Sotomayor nomination moves to full Senate
The Judiciary panel's approval masked deep divisions in the GOP about confirming her.
WASHINGTON - Pushing toward a historic Supreme Court confirmation vote, the Senate Judiciary Committee approved the nomination of Judge Sonia Sotomayor yesterday over nearly solid Republican opposition.
The 13-6 vote masked deep divisions within GOP ranks about confirming President Obama's first high court nominee. Just one Republican, Sen. Lindsey Graham of South Carolina, joined Democrats to support her.
Four Republicans not on the Judiciary Committee have said they, too, will vote for Sotomayor when her nomination comes before the full Senate next week - and that number is expected to grow.
Graham said: "I would not have chosen her, but I understand why President Obama did. I gladly give her my vote, because I think she meets the qualifications test."
Obama's nomination of the first Latina to the court is "a big deal," Graham added. He declared, "America has changed for the better with her selection."
The 12 Judiciary Democrats who all voted to advance the nomination included Arlen Specter of Pennsylvania and Ted Kaufman of Delaware.
Many GOP conservatives have chosen to side with their core supporters and oppose a judge who they contend will bring liberal bias and racial and gender prejudices to her rulings. Sen. Kay Bailey Hutchison of Texas, voicing concerns about Sotomayor's views on the Second Amendment, yesterday joined the list of Republicans who have said they will vote no.
Others in the party, however, worry that opposing her could hurt their efforts to broaden their base, and particularly alienate Hispanic voters, a fast-growing segment of the electorate. The vote had posed a particularly sticky dilemma for Hutchison, who is seeking her party's 2010 nomination for governor in Texas, where the population is more than one-third Latino.
Hispanic and civil rights groups hailed the committee's approval of Sotomayor as a turning point in the march toward embracing diversity and racial equality.
Wade Henderson of the Leadership Conference on Civil Rights called it "a significant milestone in our country's journey toward providing equal justice under the law."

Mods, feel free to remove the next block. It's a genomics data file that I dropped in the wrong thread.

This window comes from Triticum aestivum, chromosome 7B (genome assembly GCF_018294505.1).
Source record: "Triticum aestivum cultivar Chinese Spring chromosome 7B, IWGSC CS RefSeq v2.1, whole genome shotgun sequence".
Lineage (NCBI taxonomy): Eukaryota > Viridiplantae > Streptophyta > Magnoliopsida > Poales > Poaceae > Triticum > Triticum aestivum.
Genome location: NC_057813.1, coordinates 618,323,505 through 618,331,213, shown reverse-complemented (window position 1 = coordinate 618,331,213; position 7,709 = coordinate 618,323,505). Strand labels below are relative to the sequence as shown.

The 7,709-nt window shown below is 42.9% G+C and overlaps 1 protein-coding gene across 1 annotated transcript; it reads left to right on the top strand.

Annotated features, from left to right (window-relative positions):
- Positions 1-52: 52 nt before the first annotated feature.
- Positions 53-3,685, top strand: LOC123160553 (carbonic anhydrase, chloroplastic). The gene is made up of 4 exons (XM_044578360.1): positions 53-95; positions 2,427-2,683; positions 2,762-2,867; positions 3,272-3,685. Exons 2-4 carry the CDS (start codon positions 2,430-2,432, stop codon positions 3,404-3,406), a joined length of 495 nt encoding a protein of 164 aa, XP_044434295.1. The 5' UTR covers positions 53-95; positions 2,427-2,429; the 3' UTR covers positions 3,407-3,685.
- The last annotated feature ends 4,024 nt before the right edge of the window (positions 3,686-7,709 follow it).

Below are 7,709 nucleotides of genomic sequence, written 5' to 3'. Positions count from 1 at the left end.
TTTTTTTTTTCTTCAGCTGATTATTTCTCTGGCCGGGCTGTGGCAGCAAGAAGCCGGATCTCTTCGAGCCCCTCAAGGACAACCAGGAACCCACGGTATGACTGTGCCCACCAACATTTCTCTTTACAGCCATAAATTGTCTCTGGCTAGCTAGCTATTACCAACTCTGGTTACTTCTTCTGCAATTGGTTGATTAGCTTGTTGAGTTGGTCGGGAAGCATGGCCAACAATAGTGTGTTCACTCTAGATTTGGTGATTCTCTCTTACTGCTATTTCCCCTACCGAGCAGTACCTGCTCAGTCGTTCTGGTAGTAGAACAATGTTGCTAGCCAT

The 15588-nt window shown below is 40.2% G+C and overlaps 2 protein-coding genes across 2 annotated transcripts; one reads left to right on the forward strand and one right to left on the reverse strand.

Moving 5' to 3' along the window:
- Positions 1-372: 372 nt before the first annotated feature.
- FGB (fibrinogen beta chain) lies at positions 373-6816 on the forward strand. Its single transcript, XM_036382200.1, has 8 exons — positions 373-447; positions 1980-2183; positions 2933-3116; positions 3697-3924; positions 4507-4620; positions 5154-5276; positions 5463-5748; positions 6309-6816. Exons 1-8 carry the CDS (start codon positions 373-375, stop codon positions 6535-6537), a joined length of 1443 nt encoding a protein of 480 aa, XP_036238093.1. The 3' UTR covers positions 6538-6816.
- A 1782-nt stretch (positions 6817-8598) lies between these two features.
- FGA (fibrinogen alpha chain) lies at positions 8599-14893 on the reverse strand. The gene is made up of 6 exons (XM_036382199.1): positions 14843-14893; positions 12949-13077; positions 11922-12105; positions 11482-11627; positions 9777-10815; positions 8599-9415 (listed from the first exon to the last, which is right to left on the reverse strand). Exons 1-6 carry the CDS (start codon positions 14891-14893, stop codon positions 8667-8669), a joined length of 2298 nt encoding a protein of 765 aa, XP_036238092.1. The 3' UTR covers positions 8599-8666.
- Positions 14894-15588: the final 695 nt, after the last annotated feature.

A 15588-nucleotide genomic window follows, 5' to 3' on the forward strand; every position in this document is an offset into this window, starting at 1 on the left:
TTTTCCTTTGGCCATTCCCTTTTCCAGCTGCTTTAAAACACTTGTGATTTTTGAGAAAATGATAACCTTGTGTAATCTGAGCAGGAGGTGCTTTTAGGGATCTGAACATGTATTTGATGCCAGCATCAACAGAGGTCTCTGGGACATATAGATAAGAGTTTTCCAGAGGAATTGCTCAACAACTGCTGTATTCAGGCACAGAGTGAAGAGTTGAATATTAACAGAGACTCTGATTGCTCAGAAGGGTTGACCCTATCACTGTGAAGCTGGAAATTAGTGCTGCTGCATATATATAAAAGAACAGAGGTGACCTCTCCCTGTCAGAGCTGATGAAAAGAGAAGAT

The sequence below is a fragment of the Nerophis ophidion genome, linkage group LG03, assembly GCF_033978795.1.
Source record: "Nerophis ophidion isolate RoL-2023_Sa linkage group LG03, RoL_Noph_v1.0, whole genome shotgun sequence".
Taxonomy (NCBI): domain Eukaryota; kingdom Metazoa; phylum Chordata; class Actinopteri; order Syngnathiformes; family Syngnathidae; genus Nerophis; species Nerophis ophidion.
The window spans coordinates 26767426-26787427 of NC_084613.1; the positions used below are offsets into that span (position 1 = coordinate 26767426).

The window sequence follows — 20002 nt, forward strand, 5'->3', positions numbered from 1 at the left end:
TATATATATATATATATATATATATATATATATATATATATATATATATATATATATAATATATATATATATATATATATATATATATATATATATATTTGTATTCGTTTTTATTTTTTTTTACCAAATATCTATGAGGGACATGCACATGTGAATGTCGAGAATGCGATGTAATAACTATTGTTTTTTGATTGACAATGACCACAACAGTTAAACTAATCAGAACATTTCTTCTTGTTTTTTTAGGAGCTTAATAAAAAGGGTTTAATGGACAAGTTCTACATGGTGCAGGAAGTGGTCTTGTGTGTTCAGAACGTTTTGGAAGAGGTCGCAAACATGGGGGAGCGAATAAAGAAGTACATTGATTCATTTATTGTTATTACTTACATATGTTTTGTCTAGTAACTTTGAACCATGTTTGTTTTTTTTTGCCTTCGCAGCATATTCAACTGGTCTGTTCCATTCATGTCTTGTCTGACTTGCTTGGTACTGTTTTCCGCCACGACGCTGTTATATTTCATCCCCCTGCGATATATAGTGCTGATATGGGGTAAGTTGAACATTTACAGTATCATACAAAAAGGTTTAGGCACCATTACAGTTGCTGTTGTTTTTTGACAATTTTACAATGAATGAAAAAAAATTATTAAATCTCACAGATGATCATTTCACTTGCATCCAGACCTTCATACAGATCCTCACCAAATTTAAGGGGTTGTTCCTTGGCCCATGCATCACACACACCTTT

Several strategists on both sides who have been closely tracking the nomination, and who spoke on condition of anonymity, said that as many as five more Republicans could join the five who have already said they support Sotomayor.
Conservative activists are pressing for the GOP to keep up a united front against her, whatever the political consequences. Judiciary Republicans "deserve praise for putting principle above identity politics today in voting against Sonia Sotomayor," said Curt Levey of the Committee for Justice.
Democrats, for their part, are lining up solidly in favor of the 55-year-old federal appeals court judge, who is poised to succeed retired Justice David H. Souter.
"There's not one example - let alone a pattern - of her ruling based on bias or prejudice or sympathy," said Judiciary Chairman Patrick J. Leahy (D., Vt.).
Sen. Jeff Sessions of Alabama, the ranking Judiciary Republican, countered that her speeches and a few of her rulings showed she would let her opinions interfere in decisions.
But even Sessions acknowledged the landmark nature of Sotomayor's nomination, in a remark revealing the near-certainty that he will end up on the losing side of next week's confirmation vote.
Minutes after the Judiciary Committee action, he said: "I think all of us feel that it's a good thing that we have a Hispanic on the Supreme Court."